* In 2005, ChoicePoint sent warning letters to more than 30,000 consumers whose detailed personal profiles had been obtained by identity thieves masquerading as legitimate business people, having established 50 fraudulent businesses. (ChoicePoint's databases reportedly contain over 19 billion public records.) * Erroneous law-enforcement data from ChoicePoint: Privacy Foundation's Richard Smith discovered he had been dead since 1976, and had aliases with Texas convicts; Chicago woman misidentified as shoplifter and drug dealer, and fired (RISKS-21.42).
The USACM study [ACM2006] is a well-reasoned analysis of many of the problems that may arise with VRDBs. The principles discussed there are outlined here:
1. The policies and practices of entire voting registration systems, including those that govern VRDBs, should be transparent both internally and externally.
2. Accountability should be apparent throughout each VRDB.
3. Audit trails should be employed throughout the VRDB.
4. Privacy values should be a fundamental part of the VRDB, not an afterthought.
5. Registration systems should have strong notification policies.
6. Election officials should rigorously test the usability, security and reliability of VRDBs while they are being designed and while they are in use.
7. Election officials should develop strategies for coping with potential Election Day failures of electronic registration databases.
8. Election officials should develop special procedures and protections to handle large-scale merges with and purges of the VRDB.
Personal Background Information
Peter G. Neumann ( has doctorates from Harvard and Darmstadt. His first technical employment was working for the U.S. Navy in the summer of 1953. After 10 years at Bell Labs in Murray Hill, New Jersey, in the 1960s, during which he was heavily involved in the Multics development jointly with MIT and Honeywell, he has been in SRI's Computer Science Lab since September 1971. He is concerned with computer systems and networks, trustworthiness/dependability, high assurance, security, reliability, survivability, safety, and many risks-related issues such as voting-system integrity, cryptography policy, social implications, and human needs including privacy. He moderates the ACM Risks Forum (comp.risks), edits CACM's monthly Inside Risks column, and is the Chairman of the ACM Committee on Computers and Public Policy (ACM-CCPP), which serves as a review board for RISKS and Inside Risks, and represents an international rather than national scope. He is also a member of USACM, which is independent of ACM-CCPP. He created ACM SIGSOFT's Software Engineering Notes in 1976, was its editor for 19 years, and still contributes the RISKS section.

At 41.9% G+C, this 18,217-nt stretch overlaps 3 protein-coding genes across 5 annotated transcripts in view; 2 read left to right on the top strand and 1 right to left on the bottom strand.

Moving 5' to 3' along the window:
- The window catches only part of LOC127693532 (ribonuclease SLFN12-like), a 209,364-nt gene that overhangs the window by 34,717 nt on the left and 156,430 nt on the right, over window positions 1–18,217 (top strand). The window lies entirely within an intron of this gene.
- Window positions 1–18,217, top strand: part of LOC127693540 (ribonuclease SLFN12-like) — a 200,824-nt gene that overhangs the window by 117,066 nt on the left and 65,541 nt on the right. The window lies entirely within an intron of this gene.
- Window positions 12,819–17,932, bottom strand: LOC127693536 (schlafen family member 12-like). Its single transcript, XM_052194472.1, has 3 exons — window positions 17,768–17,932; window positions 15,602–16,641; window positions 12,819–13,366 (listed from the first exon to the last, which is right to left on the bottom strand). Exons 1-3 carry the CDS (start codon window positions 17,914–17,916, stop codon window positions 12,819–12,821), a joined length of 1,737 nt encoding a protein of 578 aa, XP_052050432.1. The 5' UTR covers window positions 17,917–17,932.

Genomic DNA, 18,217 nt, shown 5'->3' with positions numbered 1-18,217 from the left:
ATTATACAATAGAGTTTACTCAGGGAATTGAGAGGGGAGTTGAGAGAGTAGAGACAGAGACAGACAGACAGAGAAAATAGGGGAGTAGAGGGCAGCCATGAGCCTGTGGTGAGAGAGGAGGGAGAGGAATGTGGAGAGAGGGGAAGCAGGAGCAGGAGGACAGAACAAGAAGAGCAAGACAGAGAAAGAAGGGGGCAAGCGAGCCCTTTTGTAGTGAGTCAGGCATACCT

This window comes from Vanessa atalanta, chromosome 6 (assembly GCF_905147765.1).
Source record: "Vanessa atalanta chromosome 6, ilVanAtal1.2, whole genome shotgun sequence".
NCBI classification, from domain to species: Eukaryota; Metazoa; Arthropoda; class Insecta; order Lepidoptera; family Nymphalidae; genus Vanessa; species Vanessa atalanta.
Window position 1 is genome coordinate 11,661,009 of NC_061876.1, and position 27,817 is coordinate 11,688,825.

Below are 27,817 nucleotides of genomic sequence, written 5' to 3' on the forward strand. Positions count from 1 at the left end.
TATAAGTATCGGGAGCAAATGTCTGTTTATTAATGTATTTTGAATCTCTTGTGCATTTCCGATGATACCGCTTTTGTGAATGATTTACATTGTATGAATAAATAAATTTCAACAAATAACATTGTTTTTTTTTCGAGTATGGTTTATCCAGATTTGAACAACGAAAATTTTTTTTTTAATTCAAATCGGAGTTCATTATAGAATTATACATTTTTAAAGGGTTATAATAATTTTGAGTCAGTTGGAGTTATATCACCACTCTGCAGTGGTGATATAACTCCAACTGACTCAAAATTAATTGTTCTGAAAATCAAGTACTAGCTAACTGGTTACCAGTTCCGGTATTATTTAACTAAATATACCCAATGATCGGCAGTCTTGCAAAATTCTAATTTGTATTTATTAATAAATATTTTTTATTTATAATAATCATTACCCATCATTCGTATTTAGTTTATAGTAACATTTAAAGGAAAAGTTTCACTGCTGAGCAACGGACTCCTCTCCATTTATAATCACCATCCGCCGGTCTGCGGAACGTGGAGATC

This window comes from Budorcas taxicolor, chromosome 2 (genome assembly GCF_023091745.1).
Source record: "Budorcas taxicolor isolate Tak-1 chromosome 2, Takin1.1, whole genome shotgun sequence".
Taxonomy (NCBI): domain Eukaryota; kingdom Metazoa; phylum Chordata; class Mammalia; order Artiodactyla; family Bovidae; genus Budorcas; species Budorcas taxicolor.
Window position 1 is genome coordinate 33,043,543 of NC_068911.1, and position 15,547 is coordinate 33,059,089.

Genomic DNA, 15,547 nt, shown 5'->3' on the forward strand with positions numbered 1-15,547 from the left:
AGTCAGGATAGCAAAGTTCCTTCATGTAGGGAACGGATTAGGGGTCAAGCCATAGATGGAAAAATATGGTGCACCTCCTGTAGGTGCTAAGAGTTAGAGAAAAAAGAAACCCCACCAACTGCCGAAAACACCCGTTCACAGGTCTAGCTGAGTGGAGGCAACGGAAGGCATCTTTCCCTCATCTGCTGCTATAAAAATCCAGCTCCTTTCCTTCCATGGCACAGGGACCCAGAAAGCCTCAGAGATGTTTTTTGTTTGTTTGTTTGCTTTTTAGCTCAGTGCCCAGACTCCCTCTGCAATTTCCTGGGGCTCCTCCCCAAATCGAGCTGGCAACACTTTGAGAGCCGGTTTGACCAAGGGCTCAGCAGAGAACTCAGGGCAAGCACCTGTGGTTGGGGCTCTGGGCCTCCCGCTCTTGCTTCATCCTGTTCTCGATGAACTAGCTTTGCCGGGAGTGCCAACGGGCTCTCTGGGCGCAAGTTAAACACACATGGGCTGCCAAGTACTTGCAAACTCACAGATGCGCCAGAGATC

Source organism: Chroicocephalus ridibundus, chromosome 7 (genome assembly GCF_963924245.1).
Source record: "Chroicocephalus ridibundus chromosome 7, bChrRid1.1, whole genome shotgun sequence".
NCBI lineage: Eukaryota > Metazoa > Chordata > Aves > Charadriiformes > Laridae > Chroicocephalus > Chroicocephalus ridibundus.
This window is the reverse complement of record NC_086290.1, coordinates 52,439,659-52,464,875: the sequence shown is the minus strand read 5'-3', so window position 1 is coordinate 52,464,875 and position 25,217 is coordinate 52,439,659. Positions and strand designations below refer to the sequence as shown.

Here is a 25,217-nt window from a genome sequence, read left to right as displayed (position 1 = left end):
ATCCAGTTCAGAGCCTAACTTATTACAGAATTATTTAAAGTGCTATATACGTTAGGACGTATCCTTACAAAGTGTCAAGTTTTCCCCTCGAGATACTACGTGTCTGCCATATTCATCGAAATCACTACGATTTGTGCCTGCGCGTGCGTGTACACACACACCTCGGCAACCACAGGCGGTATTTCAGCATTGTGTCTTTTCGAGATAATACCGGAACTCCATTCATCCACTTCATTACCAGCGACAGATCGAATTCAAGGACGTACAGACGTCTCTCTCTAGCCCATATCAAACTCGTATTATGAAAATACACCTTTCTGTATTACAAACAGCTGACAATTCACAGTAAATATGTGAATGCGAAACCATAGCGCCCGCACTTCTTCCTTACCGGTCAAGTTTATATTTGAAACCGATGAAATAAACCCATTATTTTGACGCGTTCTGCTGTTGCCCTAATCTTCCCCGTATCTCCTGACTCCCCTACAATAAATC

Dr. Neumann has participated in four studies for the National Academies of Science: Multilevel Data Management Security (1982), Computers at Risk (1991), Cryptography's Role in Securing the Information Society (1996), and Improving Cybersecurity for the 21st Century: Rationalizing the Agenda (2007). His book, Computer-Related Risks (Addison-Wesley and ACM Press, 1995), is still timely, and discusses many of the risks noted above. He is a Fellow of the ACM, IEEE, and AAAS, and is also an SRI Fellow. He received the National Computer System Security Award in 2002 and the ACM SIGSAC Outstanding Contributions Award in 2005. He is a member of the U.S. Government Accountability Office Executive Council on Information Management and Technology, and the California Office of Privacy Protection advisory council. He has taught courses at Darmstadt, Stanford, the University of California at Berkeley, and the University of Maryland. He also chairs the National Committee for Voting Integrity ( See his website ( for testimonies for the U.S. Senate and House and for the California state Senate and Legislature, papers, bibliography, and further background.
Dr. Neumann is the SRI Principal Investigator for A Center for Correct, Usable, Reliable, Auditable and Transparent Elections (ACCURATE), under NSF Grant number 0524111. ACCURATE is a collaborative effort that also includes colleagues at Johns Hopkins, Rice University, the University of California at Berkeley, Stanford University, and the University of Iowa. ACCURATE is examining techniques and approaches for voting systems, with particular emphasis on security, integrity, and privacy, and with much broader relevance to trustworthy systems with assurable auditing and accountability.
This workshop position paper was prepared with support from the SRI NSF ACCURATE Grant noted above.